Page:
Leah Durner

Extravagant Painting: Outpouring and Overflowing
Extravagance, largesse, superfluity, crazy-beautiful, hyper-beautiful, and psychedelic are terms that inform my work as an artist.

Extravagance is a term I use for a constellation of concerns—including radical generosity, largesse, superfluity, flesh, materiality, painting, abundance, richness, wandering, and wild being—that is of central theoretical interest for me. These concerns continue to grow and expand fed by many sources, among the most fundamental:  phenomenology, which I have been engaged with since the mid-1990s and painterly painters—especially the Italians, Flemish, and Spaniards of the 16th and 17th centuries—as well as the sometimes ridiculed Baroque and Rococo painters (especially Fragonard and Boucher) of the 18th century. Jean Starobinski, an expert in 18th century European culture, and his catalogue for Largesse, a small exhibition he curated for the Department of Graphic Arts at the Louvre in 1994, that contains his stunning essay on largesse further fired my interest in this topic. George Bataille’s The Accursed Share—with his discussion of the restricted economy based on scarcity and the general economy based on superabundance—is also an influence. These ideas are important to me because poverty and austerity are matters of life and death—not simply for the basic survival of human beings but for our thriving. Extravagance is both a way to lave the wounds caused by a solely or primarily utilitarian approach to life and an entirely other realm of being.

Digging into the roots of words such “superfluous” (super over + fluere to flow) and “extravagant” (extra outside + vagari wandering) expanded my theoretical interest and gave me my personal vocabulary. (In fact, a general attitude toward my much-loved Rococo as frivolous and superfluous led me to dig into the word “superfluous” and fall in love with it.) 

I use the terms “crazy beautiful” or “hyper-beautiful,” with respect to color, and I attempt to push the beauty so hard that it becomes strange, absurd, or even approaches ugliness. I am especially interested in color that is beautiful but also sets your teeth on edge – “sweet-tart,” and “sick” color that teeters between  pleasing and repulsive and beautiful and ugly.

I use the term “psychedelic” (psyche mind + deloun make visible, reveal), not in relation to a drug experience, but again, closer to its root meaning of making the world visible to the mind.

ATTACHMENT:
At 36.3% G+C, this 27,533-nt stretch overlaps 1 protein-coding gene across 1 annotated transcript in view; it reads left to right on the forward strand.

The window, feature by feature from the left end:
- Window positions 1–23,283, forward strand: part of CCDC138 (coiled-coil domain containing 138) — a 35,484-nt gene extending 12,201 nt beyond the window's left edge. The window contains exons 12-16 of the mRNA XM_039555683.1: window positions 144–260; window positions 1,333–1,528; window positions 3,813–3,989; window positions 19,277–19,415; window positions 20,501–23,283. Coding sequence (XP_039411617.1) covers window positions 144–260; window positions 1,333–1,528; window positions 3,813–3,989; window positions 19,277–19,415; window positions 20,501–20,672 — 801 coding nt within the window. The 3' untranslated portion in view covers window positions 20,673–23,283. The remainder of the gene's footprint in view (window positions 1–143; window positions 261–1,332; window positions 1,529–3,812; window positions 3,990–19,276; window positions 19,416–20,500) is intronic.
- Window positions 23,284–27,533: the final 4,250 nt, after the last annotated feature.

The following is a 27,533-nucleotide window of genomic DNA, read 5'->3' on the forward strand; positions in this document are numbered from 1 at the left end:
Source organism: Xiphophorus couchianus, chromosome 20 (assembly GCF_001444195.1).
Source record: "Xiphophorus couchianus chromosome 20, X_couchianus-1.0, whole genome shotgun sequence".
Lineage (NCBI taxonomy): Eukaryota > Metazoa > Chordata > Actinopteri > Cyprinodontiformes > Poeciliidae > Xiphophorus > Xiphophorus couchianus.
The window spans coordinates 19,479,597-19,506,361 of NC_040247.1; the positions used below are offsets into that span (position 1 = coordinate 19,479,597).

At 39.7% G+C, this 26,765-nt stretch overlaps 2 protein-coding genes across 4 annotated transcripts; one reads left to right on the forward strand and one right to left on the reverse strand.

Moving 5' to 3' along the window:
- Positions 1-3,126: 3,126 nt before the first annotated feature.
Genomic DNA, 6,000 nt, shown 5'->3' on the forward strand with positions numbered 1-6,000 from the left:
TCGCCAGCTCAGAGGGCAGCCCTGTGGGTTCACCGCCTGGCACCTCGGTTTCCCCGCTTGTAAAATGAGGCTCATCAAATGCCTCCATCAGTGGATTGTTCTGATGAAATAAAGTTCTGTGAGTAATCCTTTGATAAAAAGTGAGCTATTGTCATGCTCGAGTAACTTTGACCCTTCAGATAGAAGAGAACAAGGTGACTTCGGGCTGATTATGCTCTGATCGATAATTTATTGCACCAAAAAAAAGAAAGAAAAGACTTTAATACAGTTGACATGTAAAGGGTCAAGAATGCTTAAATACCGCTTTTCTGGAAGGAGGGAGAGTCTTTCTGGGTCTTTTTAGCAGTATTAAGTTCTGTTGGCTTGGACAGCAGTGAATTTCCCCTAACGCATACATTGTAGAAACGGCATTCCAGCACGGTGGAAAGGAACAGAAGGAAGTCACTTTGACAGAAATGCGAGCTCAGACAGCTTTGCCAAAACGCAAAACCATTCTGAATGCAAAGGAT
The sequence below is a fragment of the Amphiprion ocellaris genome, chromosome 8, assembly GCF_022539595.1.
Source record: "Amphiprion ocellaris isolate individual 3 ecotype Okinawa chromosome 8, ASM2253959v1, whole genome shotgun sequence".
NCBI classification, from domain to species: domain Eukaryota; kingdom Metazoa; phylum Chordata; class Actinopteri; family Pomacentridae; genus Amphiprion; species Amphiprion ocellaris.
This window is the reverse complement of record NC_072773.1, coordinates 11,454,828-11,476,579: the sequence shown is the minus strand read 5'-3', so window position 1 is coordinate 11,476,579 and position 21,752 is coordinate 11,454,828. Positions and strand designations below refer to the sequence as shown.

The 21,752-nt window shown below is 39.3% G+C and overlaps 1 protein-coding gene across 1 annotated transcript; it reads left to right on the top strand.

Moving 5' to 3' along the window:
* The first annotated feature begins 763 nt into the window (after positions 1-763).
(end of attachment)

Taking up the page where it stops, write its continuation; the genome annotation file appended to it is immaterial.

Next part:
With respect to composition, I am interested in the play of coherence and dissolution—in a composition that feels like it is barely holding itself together and could fly apart or slide off the support at any time. I use the edge—ignoring, meeting, falling short of, or exceeding it—to further destabilize the composition.

Taking the phenomenological attitude, my incarnated consciousness and the materials and space are all together. There is a performative/process aspect to pouring the painting—the process is all performed by me physically as an agent acting in space and time, using materials, and the result is a painting.

Being awake and alive and incorporating a degree of accident in pouring the paint is a way to immerse myself in intermundane space and the intertwining or tangling of vision, body, and world.  “Where are we to put the limit between the body and the world since the world is flesh?” (Merleau-Ponty Visible and Invisible in the chapter “The Intertwining-The Chiasm”) Being awake and alive is the state toward which I urge myself in the face of thousands of distractions and invitations to narcotizing fantasy that characterize our super-mediated world.

The most important thing for me with respect to the relationship between painting and ideas is that the act of painting is an act of philosophy in itself and painting can explicate theory. (I first wrote about this with respect to art as an act of theology in an unpublished 1993 paper.) So the act of painting, the act of writing, the act of being in conversation with other artists and writers, and all the many acts of living are all part of a total project of extravagance.

Leah Durner New York 2017